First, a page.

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Woody Shaw: Live: Volume Four

As much as I love box sets, especially those with historical liner notes and essays, sometimes they can seem like too much of a good thing. This occurred to me while poring over Live: Volume Four, a 1981 recording of Woody Shaw’s quintet at San Francisco’s Keystone Korner. Had Highnote chosen to release this music all at once in 2000-the year Volume One dropped-it might have been hard to get to know and fully appreciate all the intimate details of these recordings-and talk about details. Only one of the five tracks lasts less than 10 minutes, and two last upward of 13 minutes.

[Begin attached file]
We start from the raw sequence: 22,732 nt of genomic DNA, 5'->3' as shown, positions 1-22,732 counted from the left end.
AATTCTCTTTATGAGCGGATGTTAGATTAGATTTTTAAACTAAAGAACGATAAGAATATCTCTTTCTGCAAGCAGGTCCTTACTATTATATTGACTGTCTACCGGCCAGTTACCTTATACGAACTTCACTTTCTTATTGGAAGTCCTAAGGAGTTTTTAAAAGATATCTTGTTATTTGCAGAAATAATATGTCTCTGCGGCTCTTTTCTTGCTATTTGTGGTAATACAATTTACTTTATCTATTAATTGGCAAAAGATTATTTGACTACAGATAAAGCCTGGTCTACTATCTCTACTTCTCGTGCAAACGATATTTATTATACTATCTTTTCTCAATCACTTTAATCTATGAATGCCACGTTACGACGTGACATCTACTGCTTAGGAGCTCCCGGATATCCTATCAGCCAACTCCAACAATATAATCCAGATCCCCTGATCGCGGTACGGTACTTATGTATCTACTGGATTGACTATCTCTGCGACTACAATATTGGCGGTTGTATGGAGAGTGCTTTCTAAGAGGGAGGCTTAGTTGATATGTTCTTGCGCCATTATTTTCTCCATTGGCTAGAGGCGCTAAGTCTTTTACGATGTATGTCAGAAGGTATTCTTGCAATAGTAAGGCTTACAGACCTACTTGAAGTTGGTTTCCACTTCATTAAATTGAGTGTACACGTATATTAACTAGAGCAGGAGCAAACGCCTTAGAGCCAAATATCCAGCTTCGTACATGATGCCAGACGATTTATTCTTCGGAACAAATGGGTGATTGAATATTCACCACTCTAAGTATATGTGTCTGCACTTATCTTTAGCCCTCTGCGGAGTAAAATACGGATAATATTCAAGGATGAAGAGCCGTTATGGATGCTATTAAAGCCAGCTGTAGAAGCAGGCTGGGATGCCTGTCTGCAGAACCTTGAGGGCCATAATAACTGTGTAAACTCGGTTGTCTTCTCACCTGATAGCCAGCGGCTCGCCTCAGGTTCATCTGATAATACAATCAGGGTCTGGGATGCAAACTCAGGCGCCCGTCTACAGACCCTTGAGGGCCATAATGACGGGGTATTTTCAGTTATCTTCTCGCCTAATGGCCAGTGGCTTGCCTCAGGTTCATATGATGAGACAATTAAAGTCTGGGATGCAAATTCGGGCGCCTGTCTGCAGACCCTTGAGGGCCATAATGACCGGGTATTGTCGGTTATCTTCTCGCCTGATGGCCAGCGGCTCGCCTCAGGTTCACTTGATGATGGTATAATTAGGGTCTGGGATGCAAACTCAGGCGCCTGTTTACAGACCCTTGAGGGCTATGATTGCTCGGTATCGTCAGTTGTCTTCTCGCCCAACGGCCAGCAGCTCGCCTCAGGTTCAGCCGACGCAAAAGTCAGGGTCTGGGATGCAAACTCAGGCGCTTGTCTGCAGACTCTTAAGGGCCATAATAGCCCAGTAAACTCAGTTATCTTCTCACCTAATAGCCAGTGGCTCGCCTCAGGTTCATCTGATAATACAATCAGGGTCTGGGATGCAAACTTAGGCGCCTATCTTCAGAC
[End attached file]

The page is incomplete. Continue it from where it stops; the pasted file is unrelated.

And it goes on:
Shaw and the band-trombonist Steve Turre, pianist Larry Willis, bassist Stafford James and drummer Victor Lewis-don’t waste a second of that time either. “The Time Is Right,” previously recorded in the studio with a large ensemble and vocalist, catches fire with a straightforward quintet reading. Shaw’s “Opec” sounds downright fierce, with the trumpeter’s choice of notes always heading in surprising directions. “Bye Bye Blackbird” borrows the Miles Davis arrangement, but even with Harmon mute in bell, Shaw’s solo stands as its own, exploiting the vast range of his horn for pointed commentary. Turre’s muted work sounds equally hefty, with some exciting double-time lines and punchy riffs.

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